OnePlus 5 review: The OnePlus 5T is even better with no price increase

£449
Price when reviewed

OnePlus 5 review: Performance

One of the main reasons behind OnePlus’ continuing success has been its ability to include the very latest flagship Qualcomm chipset while keeping a lid on the price. That continues with the OnePlus 5. Inside is an octa-core Snapdragon 835 (comprising a pair of quad-core CPUs, one running at 2.45GHz, the other at 1.8GHz) and either 6GB or 8GB of RAM, depending on whether you choose the model with 64GB or 128GB of storage.

You’ll not be surprised to find that this produces stonking benchmark results and the OnePlus 5 feels ultra-slick in use. That doesn’t surprise me and it shouldn’t surprise you either. Here’s how the benchmark results stack up against a few of the OnePlus 5’s key rivals:

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Basically, the OnePlus 5 matches the Samsung S8 (Exynos 8895 model tested) and the HTC U11 (Snapdragon 835), give or take, with the OnePlus 5 edging in front marginally. Interestingly, there have been reports that OnePlus has been manipulating the benchmarks; even if this turns out to be true, the difference is so small (below 5%) that you’d never notice it anyway.

As for graphics performance, that’s good enough that it’ll handle anything the Google Play Store can throw at it and then some. Once again, here’s a quick comparison chart:

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You’ll notice here that the OnePlus 5’s onscreen result is better than the S8’s by quite a margin. Why is this?the simple answer is the S8’s extra screen resolution; this test was run at 2,960 x 1,440 where the OnePlus 5 only needs to render 1,920 x 1,080 or more than double the number of pixels. However, it is worth bearing in mind that, in the hunt for more performance, it is possible to reduce the resolution the S8 renders to either 2,220 x 1,080 or 1,480 x 720.  

Perhaps a more significant performance indicator, though, is the speed of the OnePlus 5’s integrated flash storage, which dictates how fast apps launch and large files load. Just like the Samsung Galaxy S8, the OnePlus 5 uses two-lane UFS 2.1 flash and it’s super quick. In raw numbers, it delivers sequential read and write speeds of 731MB/sec and 213MB/sec, which is far quicker than the OnePlus 3T (420MB/sec and 168MB/sec) and around the same ballpark as the S8 (763MB/sec and 180MB/sec).

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The final aspect of performance, but possibly the most important one, is battery life, and first impressions are that it’s stupendously good. In our test, we set the screen to a brightness of 170cd/m2, engage flight mode and ensure no background tasks are taking place, the OnePlus 5 lasted an incredible 20hrs 40mins. That’s more than twice as long as the Sony XZ Premium in the same test and in the same ballpark as the most excellent Samsung Galaxy S8 Plus.

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And when the phone does run dry, this phone charges incredibly quickly – as long as you use the boxed Dash Charge 3 charger. One evening I plugged it in at 0% and in 12 minutes it had reached 21% and after 39 minutes it had charged to 75%. It slows down thereafter, reaching 93% in a less impressive-looking 1hr 28mins (from 0%) but if you need to give your phone a quick boost before you go home, the OnePlus 5 will oblige.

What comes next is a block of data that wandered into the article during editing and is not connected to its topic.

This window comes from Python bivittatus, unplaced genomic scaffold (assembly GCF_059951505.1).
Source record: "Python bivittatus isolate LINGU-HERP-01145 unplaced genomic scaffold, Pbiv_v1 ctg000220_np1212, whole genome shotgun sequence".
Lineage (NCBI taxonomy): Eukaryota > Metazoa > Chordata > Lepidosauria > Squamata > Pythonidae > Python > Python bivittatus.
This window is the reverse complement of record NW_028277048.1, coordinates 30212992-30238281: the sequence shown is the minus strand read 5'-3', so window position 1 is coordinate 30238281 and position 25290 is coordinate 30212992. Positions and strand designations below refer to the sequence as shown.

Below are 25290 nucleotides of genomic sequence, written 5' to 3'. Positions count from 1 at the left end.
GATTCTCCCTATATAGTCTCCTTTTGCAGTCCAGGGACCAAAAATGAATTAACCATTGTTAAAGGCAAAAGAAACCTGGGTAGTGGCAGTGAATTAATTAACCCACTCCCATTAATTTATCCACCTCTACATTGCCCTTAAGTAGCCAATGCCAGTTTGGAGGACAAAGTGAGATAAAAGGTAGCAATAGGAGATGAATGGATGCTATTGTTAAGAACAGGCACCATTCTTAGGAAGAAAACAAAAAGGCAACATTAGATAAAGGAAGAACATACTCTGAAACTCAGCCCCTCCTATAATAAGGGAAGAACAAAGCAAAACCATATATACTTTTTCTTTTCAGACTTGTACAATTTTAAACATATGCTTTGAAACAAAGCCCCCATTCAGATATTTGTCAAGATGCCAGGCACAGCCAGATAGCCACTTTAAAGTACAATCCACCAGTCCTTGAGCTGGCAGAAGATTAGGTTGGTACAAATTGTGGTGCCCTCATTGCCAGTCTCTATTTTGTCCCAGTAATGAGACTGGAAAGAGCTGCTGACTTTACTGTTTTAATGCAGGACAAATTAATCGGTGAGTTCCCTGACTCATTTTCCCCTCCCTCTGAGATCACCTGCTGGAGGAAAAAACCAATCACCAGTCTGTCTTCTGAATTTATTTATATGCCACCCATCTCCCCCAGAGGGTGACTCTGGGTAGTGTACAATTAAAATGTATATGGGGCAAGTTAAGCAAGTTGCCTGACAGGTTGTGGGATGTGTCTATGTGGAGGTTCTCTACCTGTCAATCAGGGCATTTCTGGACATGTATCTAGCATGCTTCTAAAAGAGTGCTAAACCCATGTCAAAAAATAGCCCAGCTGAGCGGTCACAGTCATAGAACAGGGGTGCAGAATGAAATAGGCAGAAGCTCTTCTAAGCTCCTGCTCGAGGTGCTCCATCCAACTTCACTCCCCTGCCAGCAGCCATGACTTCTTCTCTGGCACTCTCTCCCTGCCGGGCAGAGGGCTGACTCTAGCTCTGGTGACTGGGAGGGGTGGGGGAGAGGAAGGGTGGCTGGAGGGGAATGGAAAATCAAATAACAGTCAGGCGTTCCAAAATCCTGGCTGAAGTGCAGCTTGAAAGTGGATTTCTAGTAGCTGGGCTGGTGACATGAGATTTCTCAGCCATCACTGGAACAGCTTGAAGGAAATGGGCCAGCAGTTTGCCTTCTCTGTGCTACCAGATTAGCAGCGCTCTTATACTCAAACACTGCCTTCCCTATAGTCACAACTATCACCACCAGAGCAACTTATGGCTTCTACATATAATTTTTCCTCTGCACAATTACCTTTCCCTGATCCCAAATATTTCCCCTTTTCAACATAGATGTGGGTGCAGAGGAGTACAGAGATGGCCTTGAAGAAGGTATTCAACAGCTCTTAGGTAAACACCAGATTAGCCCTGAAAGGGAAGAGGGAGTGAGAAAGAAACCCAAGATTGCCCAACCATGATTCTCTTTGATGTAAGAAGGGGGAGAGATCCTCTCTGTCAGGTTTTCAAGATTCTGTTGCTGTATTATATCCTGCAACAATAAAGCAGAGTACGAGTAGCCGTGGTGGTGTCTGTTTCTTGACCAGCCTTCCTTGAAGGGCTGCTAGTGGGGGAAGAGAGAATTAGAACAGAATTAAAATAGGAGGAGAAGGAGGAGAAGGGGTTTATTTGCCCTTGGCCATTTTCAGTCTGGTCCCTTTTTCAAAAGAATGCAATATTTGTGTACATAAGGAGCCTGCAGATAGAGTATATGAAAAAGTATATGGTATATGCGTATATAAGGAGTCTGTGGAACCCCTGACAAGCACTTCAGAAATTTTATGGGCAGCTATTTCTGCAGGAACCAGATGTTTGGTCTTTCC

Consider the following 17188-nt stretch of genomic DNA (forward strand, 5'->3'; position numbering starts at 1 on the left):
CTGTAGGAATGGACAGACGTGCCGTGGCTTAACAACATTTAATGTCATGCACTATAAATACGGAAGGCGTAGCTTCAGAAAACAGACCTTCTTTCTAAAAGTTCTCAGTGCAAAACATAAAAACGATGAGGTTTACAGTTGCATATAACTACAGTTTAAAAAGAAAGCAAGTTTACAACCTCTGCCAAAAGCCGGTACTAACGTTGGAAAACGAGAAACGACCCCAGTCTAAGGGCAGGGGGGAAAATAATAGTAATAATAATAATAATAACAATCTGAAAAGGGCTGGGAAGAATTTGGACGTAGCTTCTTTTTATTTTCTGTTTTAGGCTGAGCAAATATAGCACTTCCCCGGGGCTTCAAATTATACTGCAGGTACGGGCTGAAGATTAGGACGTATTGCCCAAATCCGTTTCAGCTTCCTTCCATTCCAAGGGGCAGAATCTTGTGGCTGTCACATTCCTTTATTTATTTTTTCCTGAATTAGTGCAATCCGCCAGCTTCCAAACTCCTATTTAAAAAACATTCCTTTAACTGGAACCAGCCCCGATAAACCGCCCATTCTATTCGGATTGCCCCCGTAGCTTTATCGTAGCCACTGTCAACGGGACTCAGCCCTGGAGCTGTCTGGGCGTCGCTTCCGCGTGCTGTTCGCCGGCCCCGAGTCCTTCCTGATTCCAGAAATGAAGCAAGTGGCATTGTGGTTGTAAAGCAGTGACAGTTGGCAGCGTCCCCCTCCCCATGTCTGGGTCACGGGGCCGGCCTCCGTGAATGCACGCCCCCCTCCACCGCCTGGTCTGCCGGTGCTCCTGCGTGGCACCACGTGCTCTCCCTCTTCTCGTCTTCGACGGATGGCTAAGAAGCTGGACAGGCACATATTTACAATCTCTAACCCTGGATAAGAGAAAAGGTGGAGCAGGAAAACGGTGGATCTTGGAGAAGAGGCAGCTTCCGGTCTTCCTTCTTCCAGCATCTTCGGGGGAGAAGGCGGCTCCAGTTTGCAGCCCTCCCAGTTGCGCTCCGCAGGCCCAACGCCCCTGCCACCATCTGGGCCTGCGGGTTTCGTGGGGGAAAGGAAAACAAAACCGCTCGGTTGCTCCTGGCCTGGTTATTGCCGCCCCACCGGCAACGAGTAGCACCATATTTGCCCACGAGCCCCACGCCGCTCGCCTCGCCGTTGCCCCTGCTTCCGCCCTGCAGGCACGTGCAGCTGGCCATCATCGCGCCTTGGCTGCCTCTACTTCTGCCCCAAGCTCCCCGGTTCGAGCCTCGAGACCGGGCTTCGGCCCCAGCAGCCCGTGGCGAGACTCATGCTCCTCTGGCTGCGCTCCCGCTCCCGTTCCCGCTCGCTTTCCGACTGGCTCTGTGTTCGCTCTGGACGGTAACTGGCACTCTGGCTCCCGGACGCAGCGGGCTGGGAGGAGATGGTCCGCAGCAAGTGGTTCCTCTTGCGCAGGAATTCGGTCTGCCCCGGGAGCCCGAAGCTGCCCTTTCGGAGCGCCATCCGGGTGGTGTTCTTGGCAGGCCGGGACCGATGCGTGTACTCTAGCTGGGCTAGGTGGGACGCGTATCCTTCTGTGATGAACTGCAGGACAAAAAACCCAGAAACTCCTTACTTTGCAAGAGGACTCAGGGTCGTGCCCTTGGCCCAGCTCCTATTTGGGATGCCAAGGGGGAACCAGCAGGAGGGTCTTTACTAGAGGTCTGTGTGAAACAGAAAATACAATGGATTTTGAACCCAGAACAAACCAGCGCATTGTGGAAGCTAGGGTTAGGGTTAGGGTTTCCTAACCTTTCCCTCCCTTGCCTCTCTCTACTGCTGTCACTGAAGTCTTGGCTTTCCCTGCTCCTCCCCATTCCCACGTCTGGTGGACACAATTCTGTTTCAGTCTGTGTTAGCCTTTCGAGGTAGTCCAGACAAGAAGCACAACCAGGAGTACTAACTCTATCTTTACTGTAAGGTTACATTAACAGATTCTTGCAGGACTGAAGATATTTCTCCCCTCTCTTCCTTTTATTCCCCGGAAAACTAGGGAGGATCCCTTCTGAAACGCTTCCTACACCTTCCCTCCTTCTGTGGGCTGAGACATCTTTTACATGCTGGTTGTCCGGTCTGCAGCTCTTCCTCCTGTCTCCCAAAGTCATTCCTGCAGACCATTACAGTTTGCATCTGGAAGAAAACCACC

OnePlus 5 review: Dual-lens camera

So far, so good, but the OnePlus 5’s biggest main new feature is its new dual-lens rear camera. The specifications look pretty decent on paper, with one 16-megapixel f/1.7 main camera and another, dimmer, 20-megapixel f/2.6 telephoto camera making up the duo. There’s phase-detect autofocus, so it should lock onto your subject superfast, and, thanks to a recent patch, you now get Electronic Image Stabilisation for video as well.

Just like on the iPhone 7 Plus, the regular camera is your main shooter, with the 20-megapixel snapper offering a 2X zoom for when you need to get closer to your subject and, again like the iPhone 7 Plus, they can work together to produce portrait photos with a blurry bokeh effect in the background. I found this feature worked rather well, as long as I was careful to shoot my subject against a background a reasonable distance away.

Here’s one example; you have to look pretty close at the edges of my victim’s face to see that it’s an effect rather than a true SLR wide aperture shot.

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The OnePlus 5 also features improved HDR algorithms, but this is considerably less successful. Not only is the effect subtle to the point of being nigh-on invisible, it’s also prone to double-vision effects. If your hands, or your subject, move even a little you’ll see a little fringing around the edges of objects in your photographs. And in some shots I noticed colours going completely awry. Take a look at the Tube sign below: you’ll see that, in the OnePlus shot, the no smoking sign is grey where it should be red. 

Not good; in fact, I’d go so far as to recommend you don’t use HDR at all; it’s no match for the Google Pixel’s stupendous HDR+ mode, which rarely produces such artefacts.

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Otherwise, the OnePlus 5 produces decent-looking photographs that are well exposed and reasonably crisp. Close inspection reveals a touch more unnatural processing than the equivalent Google Pixel shot, while in low light the OnePlus’ shots exhibit a more grainy, oversharpened look, but despite lagging behind the Pixel, the results are pretty good.